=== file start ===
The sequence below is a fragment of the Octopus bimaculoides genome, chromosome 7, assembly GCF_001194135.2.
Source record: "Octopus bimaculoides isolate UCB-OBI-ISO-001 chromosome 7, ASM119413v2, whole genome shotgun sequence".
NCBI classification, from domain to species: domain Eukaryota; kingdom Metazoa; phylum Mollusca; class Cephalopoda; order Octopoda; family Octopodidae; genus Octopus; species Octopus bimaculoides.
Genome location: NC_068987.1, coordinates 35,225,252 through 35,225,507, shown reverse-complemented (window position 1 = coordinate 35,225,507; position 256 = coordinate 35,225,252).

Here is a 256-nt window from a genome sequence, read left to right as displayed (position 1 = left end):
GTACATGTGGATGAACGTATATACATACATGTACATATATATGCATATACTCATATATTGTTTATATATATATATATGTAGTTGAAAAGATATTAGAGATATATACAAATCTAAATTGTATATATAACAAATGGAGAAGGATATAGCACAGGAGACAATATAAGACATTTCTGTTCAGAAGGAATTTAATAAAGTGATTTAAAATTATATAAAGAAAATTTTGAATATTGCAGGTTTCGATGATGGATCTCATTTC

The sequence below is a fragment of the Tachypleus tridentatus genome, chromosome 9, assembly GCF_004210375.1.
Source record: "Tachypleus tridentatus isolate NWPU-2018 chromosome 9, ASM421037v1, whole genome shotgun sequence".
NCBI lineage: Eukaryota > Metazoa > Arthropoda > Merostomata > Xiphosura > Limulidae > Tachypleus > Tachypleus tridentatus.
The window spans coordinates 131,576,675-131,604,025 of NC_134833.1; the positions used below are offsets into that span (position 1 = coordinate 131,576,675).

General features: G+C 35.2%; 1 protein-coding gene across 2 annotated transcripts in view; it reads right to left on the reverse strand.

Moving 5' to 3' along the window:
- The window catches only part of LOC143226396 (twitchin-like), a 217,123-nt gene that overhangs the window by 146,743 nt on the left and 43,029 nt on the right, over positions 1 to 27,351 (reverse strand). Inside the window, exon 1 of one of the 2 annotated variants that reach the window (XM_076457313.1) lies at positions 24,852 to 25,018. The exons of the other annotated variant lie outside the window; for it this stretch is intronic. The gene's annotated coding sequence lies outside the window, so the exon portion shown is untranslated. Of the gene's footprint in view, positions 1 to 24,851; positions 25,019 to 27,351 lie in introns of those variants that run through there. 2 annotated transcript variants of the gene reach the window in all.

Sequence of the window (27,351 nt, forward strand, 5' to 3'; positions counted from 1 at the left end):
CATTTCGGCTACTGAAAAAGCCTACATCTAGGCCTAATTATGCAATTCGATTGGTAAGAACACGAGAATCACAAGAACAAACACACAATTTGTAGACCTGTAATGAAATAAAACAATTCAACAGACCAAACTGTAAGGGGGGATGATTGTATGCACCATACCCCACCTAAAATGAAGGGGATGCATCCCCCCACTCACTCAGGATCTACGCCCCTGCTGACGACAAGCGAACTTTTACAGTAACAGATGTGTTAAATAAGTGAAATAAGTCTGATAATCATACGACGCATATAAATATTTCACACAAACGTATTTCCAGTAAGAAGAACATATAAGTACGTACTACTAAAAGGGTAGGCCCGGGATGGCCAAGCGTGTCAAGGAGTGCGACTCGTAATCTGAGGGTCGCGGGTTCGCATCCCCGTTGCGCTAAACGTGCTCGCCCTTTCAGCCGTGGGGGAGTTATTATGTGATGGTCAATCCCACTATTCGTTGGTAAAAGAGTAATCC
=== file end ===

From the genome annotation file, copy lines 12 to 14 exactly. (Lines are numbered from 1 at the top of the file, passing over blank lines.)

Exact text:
Moving 5' to 3' along the window:
- The window catches only part of LOC143226396 (twitchin-like), a 217,123-nt gene that overhangs the window by 146,743 nt on the left and 43,029 nt on the right, over positions 1 to 27,351 (reverse strand). Inside the window, exon 1 of one of the 2 annotated variants that reach the window (XM_076457313.1) lies at positions 24,852 to 25,018. The exons of the other annotated variant lie outside the window; for it this stretch is intronic. The gene's annotated coding sequence lies outside the window, so the exon portion shown is untranslated. Of the gene's footprint in view, positions 1 to 24,851; positions 25,019 to 27,351 lie in introns of those variants that run through there. 2 annotated transcript variants of the gene reach the window in all.

Sequence of the window (27,351 nt, forward strand, 5' to 3'; positions counted from 1 at the left end):